Croydon’s Olympic “legacy”? Pricing kids off the pitches

Less than a month after the end of the London Olympic Games, which had as one of its principle objectives to get more youngsters playing sport regularly, and a local youth football and netball league is facing financial hardship because of charges of thousands of pounds from Croydon Council, which is even banning small children from using a park building to shelter from the winter weather.

Selsdon Little Leaguers: Croydon Council could be pricing them off the park

Thanks to the tireless work of parents and volunteers, Selsdon Little League has been offering organised sport to youngsters of all abilities, aged between seven and 14, for more than 20 years.

This season, Croydon Council has demanded that the organisers cough up £3,000 for use of the pitches at Sanderstead recreation ground – yet at the same time they are being denied use of common areas at the changing rooms pavilion where the children and their parents often take shelter against the worst of the weather on winter Saturday mornings, and where the league sells teas, coffees and snacks, vital to raise funds for its activities.

Similar little leagues in nearby Raynes Park, Clapham, Morden, Mitcham, Colliers Wood and Wimbledon are not charged at all by their local councils.

The parents of the players are likely to fund the fees demanded by Croydon’s unsporting council, but they are very unhappy about the way they have been treated, and the ban from using the pavilion facilities.

“It seems strange in a year when ‘sport for all’ is being encouraged on all sides that our council appears to be hell-bent on making things as difficult as possible for a voluntary outfit that provides football and netball to hundreds of local children,” Mike Kindler, from South Croydon, one of the Selsdon Little League parents, told Inside Croydon.

The Little Leagues concept is the epitome of the Olympic sporting legacy aims, since the competitions are provided especially for those who get left out of school teams, yet still want to be able to take part in regular, competitive sports. The Little Leagues are recognised by national sports bodies the Football Association and All-England Netball Association. Of Selsdon Little League’s 28 football teams in action each week, six are girls’ teams.

But in an email from Croydon Council’s green spaces manager last month, the Selsdon Little League was told that, despite their organisation being charged thousands of pounds for providing organised sport for Croydon children, they would still be denied use of the pavilion facilities.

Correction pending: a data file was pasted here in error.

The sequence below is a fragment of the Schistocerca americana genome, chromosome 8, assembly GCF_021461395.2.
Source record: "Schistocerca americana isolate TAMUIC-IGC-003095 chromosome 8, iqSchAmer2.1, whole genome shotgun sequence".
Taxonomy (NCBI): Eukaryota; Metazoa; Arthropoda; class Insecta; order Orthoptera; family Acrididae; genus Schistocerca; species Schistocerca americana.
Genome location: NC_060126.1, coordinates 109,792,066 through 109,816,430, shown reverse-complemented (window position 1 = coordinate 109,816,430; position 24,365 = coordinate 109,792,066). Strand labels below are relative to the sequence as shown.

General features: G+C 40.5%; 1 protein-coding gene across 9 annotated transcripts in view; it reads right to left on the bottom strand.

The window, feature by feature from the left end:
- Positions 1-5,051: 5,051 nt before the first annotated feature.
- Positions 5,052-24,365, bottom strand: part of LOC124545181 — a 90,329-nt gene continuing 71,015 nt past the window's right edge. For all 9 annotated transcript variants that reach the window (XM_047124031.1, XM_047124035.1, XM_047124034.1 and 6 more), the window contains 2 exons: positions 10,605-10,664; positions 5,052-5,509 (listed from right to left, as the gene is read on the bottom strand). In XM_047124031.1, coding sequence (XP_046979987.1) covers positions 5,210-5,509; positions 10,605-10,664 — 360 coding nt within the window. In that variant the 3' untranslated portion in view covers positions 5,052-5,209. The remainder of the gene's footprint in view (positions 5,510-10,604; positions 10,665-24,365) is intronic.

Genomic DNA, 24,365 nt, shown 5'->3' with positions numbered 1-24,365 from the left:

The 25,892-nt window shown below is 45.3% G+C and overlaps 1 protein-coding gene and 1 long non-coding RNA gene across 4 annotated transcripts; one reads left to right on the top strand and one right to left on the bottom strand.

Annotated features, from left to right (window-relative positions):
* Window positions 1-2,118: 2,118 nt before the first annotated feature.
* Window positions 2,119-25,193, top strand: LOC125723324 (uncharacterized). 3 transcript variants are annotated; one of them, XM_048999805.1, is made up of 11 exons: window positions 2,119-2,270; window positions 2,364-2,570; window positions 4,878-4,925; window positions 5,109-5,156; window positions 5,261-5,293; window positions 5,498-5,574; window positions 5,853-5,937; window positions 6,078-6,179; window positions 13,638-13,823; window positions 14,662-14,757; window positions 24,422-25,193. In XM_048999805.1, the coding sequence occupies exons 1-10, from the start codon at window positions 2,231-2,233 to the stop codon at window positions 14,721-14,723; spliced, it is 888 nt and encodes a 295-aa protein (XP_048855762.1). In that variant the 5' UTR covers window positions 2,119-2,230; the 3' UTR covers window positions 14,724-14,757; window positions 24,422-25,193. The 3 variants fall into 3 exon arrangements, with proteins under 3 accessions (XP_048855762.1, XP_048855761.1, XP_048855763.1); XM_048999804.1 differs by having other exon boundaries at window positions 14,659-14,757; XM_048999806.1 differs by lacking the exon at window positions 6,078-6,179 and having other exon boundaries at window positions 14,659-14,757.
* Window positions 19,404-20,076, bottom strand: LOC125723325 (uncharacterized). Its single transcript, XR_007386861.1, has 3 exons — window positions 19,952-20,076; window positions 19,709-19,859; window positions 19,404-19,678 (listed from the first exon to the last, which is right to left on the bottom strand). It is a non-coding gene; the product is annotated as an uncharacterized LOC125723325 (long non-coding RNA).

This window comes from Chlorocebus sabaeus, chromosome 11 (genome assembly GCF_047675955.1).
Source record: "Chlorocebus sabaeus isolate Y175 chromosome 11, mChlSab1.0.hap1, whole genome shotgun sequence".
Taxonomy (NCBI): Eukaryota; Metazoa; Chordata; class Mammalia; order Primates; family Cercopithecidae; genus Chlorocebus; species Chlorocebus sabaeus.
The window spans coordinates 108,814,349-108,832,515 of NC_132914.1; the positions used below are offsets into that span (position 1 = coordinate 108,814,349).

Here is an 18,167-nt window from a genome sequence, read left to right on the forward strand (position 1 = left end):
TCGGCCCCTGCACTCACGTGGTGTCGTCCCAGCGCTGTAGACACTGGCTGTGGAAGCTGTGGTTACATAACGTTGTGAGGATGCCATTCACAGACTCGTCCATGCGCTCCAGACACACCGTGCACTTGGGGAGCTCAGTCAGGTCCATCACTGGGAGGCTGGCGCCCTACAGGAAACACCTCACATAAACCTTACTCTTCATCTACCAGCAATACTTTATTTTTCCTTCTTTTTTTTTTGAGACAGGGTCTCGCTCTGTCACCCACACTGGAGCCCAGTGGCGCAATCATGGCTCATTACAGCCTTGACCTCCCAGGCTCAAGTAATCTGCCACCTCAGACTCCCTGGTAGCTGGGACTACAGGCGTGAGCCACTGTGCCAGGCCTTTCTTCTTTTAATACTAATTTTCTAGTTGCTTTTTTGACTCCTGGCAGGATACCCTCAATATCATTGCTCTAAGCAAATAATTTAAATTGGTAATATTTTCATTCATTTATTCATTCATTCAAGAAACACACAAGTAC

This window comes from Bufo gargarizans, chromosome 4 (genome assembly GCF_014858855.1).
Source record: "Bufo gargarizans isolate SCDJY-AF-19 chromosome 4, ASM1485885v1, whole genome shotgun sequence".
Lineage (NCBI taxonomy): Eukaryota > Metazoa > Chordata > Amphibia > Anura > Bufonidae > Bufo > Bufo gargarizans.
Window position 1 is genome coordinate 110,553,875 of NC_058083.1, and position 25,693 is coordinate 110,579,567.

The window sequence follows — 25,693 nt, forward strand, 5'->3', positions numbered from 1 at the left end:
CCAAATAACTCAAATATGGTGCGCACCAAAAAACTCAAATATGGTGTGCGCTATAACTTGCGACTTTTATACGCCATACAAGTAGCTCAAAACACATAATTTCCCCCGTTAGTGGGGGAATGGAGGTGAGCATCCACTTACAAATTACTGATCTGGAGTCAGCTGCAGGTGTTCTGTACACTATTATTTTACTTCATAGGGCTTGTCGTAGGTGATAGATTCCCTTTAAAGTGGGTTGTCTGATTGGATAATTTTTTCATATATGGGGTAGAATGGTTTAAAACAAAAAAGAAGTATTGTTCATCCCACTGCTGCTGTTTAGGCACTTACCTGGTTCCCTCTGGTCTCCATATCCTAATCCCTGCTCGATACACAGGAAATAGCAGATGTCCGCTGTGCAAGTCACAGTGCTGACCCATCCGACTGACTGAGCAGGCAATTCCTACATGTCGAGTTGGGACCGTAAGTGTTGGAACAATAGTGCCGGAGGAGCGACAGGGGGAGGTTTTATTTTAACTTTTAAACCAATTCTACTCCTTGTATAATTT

“Unfortunately, the answer to this is no,” the council officer wrote in reply to the league’s appeal to continue using the pavilion. “We are seeking alternative uses for this. The area that will be available to you is the changing rooms and toilet (external).”

Outside loos, eh? The real Olympic spirit. What would Lord Coe say?

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About insidecroydon

News, views and analysis about the people of Croydon, their lives and political times in the diverse and most-populated borough in London. Based in Croydon and edited by Steven Downes. To contact us, please email inside.croydon@btinternet.com
This entry was posted in 2012 Olympics, Activities, Croydon Council, Football, Sanderstead, Selsdon & Ballards, Sport and tagged , , , , , , , . Bookmark the permalink.

1 Response to Croydon’s Olympic “legacy”? Pricing kids off the pitches

  1. Can we please stop being naive.
    Free-spending Croydon Council has nothing specifically against little leaguers. It simply sees their wish to use a public recreation ground as an asset to be exploited.
    The council is refusing access to the pavilion for a similar reason – it thinks it can raise extra money by letting the space to a commercial operation.
    No doubt middle managers throughout the council are being put under considerable pressure to generate income from every possible source.
    The local authority will blame central government for the price hike, but there is plenty the council could do to tighten its own purse-strings. Unfortunately, it prefers to tax recreation.
    If little leaguers’ parents want the policy changed they will need to put pressure on elected representatives, maybe by campaigning for a change of political control at the next council election.

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